Your shot group is tight, as always. One of the things that saddens me (I almost wrote hate, but that would have been inaccurate) about our current time is everywhere I look, listen, or pay attention–I feel dirty, belittled, indifferent, or offended. (not the PC kind of ‘looking to be offended’, but truly–is this who we are? kind of offended.)

    I have killed most of my ‘news favorites’, tried to unplug–haven’t watched the news since the last election cycle. I still try to pay attention (with a clothespin on my nose) to politics and current events–I believe it is our responsibility–I know–I’m corny.

    That said, I feel completely different when I hear an honest good review or suggestion from a trusted source. It is like I can breathe again. I know this sounds melodramatic, but it part of the reason I find a way to say, “hey–do you read Stephen Pressfield?” in any conversation that matters.

    Why?

    Because we, the tribe that Steve wrote about Wednesday, is a lonely tribe. I do not think artists, writers, entrepreneurs, or anyone on this site feeds on cynicism, hate or discontent. We choose to battle those daily–and when there is a small victory somewhere–we all rejoice.

    I’m an absolute audible addict. Have been since I did a small stint commuting 16 years ago. I listen at 1.5..and usually get in 50-60 books a year. My library is closing in on 1000.

    Here is my one shout-out: Overdrive
    It is the public library version of audible, and just as user friendly. Certainly does not have the inventory of Amazon (owner of Audible), but when you find it there–you can save your credits for the new releases.

    Thanks again Callie!
    bsn

    • August 16, 2015 at 6:19 am

      This is creepy, but I’m going to reply to my own post.

      I just downloaded Scanner Pro 6, joined Skillshare, started listening to ‘Mists of Avalon’ last night, and am reading about Highrise.

      I am not a lemming. I simply did not know about these products or services. My wife will LOVE Scanner Pro 6.

      Thanks again Callie. The closet hippie in me thinks it may be worth having a quarterly ‘best of shout-out post’. I trust the posts on this blog.
      bsn

  6. August 16, 2015 at 1:59 pm

    Callie, I hope your daughter and you have recovered! It’s no fun being ill in a strange place or being the caretake of a little one who’s ill in a strange place. I really really love that you spent time focusing on the positive. I read your article with a bigger and bigger smile on my face. I love the notion of Scanner Pro 6, but don’t really have a huge need for it. I do see the same company has a calendar app that may solve some of my iPhone to google calendar syncing issues.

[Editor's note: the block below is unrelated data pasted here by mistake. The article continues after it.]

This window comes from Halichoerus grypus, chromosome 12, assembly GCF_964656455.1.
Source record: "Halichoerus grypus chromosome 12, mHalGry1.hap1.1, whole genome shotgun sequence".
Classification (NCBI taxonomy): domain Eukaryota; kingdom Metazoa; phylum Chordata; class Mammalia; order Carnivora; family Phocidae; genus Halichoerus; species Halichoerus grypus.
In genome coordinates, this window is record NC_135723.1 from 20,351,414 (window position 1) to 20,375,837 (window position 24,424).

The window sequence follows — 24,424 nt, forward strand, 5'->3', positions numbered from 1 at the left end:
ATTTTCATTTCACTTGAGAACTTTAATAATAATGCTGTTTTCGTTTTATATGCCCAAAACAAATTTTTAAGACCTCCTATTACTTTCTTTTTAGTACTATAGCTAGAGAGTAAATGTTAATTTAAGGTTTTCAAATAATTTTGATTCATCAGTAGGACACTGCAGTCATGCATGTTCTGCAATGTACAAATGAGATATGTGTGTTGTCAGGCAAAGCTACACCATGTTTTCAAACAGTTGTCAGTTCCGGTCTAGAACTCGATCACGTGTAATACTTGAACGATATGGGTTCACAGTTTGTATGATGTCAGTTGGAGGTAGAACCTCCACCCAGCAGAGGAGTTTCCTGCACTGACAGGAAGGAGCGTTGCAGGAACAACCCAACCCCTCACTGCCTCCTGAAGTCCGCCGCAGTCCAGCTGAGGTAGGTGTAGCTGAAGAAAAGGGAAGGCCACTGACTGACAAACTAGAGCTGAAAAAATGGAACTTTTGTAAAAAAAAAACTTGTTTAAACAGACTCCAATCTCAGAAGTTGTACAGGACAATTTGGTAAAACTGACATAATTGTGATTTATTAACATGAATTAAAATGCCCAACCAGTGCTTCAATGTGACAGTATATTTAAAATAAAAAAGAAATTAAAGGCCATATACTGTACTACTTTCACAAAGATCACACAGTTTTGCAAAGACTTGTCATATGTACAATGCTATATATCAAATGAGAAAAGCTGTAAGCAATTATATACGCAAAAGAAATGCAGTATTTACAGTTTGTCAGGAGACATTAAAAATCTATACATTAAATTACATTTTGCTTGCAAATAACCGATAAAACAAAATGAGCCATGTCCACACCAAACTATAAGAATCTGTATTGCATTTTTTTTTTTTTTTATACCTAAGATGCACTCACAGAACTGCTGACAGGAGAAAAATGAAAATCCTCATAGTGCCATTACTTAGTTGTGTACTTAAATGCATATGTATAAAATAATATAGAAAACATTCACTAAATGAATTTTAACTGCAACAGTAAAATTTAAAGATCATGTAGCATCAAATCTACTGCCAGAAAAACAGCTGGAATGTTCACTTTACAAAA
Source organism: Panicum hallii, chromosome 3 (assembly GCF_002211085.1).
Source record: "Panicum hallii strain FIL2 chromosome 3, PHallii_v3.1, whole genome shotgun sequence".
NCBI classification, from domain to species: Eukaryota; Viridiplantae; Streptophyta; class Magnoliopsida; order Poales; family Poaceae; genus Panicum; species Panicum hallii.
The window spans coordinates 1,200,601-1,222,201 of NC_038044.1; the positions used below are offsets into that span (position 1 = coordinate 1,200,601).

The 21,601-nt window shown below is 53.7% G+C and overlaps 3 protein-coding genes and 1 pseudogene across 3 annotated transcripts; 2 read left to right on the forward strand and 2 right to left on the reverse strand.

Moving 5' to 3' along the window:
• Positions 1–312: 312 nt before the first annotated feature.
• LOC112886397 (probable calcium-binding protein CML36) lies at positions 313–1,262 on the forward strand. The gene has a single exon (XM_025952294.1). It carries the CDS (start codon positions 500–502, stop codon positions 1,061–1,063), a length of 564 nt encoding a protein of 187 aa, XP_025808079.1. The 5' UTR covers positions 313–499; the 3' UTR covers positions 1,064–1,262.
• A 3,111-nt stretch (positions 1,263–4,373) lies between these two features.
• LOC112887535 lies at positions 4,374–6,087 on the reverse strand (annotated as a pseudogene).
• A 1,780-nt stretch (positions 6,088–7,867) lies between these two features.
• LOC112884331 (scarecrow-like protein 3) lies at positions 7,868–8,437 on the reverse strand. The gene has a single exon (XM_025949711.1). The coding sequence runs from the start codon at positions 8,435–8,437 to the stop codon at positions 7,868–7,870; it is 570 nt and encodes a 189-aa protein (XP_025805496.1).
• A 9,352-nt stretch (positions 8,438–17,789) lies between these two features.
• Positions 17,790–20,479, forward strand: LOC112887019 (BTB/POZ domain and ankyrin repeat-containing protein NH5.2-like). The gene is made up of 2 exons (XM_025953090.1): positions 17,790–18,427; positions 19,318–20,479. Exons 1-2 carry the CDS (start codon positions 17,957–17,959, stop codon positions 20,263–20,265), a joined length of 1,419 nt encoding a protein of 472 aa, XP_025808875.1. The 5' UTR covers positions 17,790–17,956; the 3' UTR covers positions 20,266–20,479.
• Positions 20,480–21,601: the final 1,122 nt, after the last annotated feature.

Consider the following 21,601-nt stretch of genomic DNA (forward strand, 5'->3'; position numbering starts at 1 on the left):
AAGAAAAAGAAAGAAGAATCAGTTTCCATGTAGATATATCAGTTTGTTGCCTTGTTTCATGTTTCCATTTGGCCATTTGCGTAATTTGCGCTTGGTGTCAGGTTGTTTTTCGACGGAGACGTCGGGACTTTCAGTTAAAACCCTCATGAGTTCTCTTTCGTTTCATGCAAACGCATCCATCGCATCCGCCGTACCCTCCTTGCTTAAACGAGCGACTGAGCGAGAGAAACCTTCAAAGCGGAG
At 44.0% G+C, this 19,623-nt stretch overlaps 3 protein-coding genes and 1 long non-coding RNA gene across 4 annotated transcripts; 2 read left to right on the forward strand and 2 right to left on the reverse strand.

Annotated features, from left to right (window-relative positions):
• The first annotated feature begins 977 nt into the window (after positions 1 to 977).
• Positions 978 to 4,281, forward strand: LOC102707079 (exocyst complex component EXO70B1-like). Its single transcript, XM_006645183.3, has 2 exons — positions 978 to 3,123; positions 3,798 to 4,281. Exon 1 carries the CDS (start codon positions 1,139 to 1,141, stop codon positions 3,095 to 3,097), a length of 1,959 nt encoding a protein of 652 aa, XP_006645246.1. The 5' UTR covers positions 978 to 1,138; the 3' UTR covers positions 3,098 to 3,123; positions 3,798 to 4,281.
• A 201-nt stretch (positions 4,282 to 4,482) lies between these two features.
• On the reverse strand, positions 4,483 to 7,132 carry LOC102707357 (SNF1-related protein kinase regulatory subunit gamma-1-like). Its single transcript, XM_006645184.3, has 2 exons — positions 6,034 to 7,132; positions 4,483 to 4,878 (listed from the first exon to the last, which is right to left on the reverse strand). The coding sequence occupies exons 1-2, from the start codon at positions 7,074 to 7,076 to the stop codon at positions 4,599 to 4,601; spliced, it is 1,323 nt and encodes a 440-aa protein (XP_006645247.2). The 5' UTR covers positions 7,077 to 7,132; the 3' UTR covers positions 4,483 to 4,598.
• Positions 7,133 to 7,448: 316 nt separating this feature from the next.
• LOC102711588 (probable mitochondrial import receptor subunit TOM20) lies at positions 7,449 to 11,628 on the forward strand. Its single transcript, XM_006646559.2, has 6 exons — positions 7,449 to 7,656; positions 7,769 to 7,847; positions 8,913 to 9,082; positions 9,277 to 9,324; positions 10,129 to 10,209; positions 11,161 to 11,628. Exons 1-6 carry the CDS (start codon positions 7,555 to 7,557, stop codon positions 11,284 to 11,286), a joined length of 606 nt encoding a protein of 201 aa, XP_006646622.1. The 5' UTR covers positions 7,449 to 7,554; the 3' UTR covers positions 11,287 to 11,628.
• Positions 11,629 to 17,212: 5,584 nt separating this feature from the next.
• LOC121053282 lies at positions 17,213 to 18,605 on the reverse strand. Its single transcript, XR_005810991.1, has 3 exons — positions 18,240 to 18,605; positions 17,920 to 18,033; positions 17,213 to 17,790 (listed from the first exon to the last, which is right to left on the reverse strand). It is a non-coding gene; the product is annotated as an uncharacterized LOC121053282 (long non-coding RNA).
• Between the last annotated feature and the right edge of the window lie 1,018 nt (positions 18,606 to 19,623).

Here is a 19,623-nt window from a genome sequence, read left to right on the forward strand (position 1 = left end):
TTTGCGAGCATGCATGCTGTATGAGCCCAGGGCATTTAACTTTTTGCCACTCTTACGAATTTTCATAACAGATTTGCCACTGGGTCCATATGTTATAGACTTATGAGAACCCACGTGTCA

Like Brian, I find ways, when appropriate to always recommend Stephen Pressfield’s site and The War of Art.

    I do want to a give a shout out to you, Callie! I always get a reply from you when I write and have felt like I matter to the Pressfield and Black Irish community.

    Thank you!

    • August 16, 2015 at 6:48 pm

      Beth,
      You’re so right. Callie always sends a thank you email. It does make me feel like I matter to the entire Black Irish Books Team.

      Great point!
      bsn

      • August 17, 2015 at 10:32 am

        Brian, They’re awesome. When I feel they care, it actually helps me care more about me. Funny how that works!
        Best,
        Beth

  7. August 16, 2015 at 6:01 pm

    Callie:

    Great post. Will check out a number of the items you recommend. Another friend just turned me not Audible. Need to check my Adobe subscription..love it, but don’t think it;s the cloud version. I am way behind on my enamel But was a very pleasant surprise to see you post on Saturday.

    Thank you!

  8. August 19, 2015 at 10:22 am

    Ha! I’m amused by how many of those same products and apps I use – down to the same Audible books. (Must confess — I listened to all the “Mists of Avalon” books, and by the end, I was a little worn out by them. But generally great!) Scanner Pro ROCKS! Use it all the time. Did you know you can click on a scanned image and send it to your saved images on your phone? It turns it into a JPEG instead of a PDF. I often email them to myself for manipulating on my computer. Just a little trick . . . .Thanks for the suggestion to spread those positive reviews around liberally.

  9. Sonja
    August 21, 2015 at 10:12 pm

    Oh I’m digging all of this! Thank you, Callie.